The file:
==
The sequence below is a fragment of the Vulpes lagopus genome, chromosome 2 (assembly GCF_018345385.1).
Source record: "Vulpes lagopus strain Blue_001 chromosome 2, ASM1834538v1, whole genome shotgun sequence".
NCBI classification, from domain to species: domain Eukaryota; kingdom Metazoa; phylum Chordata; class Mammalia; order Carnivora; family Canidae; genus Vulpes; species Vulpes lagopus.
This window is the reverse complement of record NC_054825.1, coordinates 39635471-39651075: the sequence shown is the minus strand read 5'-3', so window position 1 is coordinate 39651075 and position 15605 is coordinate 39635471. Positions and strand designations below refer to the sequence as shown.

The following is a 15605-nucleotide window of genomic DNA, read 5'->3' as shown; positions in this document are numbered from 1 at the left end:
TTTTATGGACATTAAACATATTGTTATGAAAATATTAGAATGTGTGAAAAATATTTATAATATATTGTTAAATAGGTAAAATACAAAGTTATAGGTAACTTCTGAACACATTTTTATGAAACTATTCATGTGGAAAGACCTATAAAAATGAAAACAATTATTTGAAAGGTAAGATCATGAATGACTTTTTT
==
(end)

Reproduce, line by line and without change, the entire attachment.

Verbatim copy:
The sequence below is a fragment of the Vulpes lagopus genome, chromosome 2 (assembly GCF_018345385.1).
Source record: "Vulpes lagopus strain Blue_001 chromosome 2, ASM1834538v1, whole genome shotgun sequence".
NCBI classification, from domain to species: domain Eukaryota; kingdom Metazoa; phylum Chordata; class Mammalia; order Carnivora; family Canidae; genus Vulpes; species Vulpes lagopus.
This window is the reverse complement of record NC_054825.1, coordinates 39635471-39651075: the sequence shown is the minus strand read 5'-3', so window position 1 is coordinate 39651075 and position 15605 is coordinate 39635471. Positions and strand designations below refer to the sequence as shown.

The following is a 15605-nucleotide window of genomic DNA, read 5'->3' as shown; positions in this document are numbered from 1 at the left end:
TTTTATGGACATTAAACATATTGTTATGAAAATATTAGAATGTGTGAAAAATATTTATAATATATTGTTAAATAGGTAAAATACAAAGTTATAGGTAACTTCTGAACACATTTTTATGAAACTATTCATGTGGAAAGACCTATAAAAATGAAAACAATTATTTGAAAGGTAAGATCATGAATGACTTTTTT